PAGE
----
Wednesday, June 29, 2022

Abortion, law and liberty

From Sackerson's 'Now and Next' on Substack:

Friday’s US Supreme Court (SCOTUS) ruling on abortion has split the people, as though America did not have enough causes of internal strife already.

In the USA the law is complicated by the interaction of the Federal Constitution and the law-making bodies of its fifty member states, each of which has its own Constitution and body of laws. Several States prepared for SCOTUS’s judgment in advance and treated it as a starter’s gun, so that they could immediately set about modifying their own abortion laws.

State legislators run the risk of framing simplistic rules for ethically complex cases. For example, in Ohio, by sometime next year the only exception to a total ban on abortion may be if the mother’s life is at risk; rape cases may not be exempted. The Senate President has said:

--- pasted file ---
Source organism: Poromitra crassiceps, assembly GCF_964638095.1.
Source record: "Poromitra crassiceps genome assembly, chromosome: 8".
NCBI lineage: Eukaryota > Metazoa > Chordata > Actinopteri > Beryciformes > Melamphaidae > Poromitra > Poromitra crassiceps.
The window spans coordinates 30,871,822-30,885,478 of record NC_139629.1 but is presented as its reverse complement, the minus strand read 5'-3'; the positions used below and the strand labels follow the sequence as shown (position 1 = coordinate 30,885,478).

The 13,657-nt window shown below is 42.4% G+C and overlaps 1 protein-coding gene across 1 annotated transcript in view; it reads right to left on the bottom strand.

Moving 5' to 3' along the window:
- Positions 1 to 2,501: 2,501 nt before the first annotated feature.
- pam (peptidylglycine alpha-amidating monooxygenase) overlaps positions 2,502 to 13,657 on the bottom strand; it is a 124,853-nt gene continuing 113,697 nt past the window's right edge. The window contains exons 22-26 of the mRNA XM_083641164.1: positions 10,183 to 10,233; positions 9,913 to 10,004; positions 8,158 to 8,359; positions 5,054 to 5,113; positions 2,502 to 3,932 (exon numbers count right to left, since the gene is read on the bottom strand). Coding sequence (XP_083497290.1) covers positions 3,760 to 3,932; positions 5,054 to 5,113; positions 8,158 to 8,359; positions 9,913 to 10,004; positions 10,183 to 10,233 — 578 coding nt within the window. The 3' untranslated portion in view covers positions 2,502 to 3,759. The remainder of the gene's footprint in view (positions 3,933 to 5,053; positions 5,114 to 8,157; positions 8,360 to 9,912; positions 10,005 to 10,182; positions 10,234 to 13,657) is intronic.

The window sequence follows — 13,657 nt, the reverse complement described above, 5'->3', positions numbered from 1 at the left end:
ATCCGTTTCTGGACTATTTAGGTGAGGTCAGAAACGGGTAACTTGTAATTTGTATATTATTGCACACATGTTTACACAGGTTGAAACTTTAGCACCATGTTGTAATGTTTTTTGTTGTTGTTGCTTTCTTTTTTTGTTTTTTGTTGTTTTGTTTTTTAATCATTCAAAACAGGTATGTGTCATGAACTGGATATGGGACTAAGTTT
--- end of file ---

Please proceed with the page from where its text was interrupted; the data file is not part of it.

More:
A baby is a baby even if it came through some terrible awful thing like rape. The answer can’t be let’s just kill the baby.

In the UK there was a legal test case on just that, long before the 1967 Abortion Act. As journalist Peter Hitchens relates, in 1938 a Dr Aleck Bourne performed an abortion on a 14-year-old girl who had been gang-raped. He reported himself to the authorities for a trial that could have earned him a life sentence but was acquitted because, the judge said, the pregnancy would likely have made the girl ‘a physical and mental wreck’ and the doctor was ‘operating for the purpose of preserving the life of the mother.’

Yet Dr Bourne opposed the call for abortion on demand, saying it would be a ‘calamity’ and would lead to ‘the greatest holocaust in history'. Asked by other women for an abortion, thinking he would sympathise, he refused and later recalled,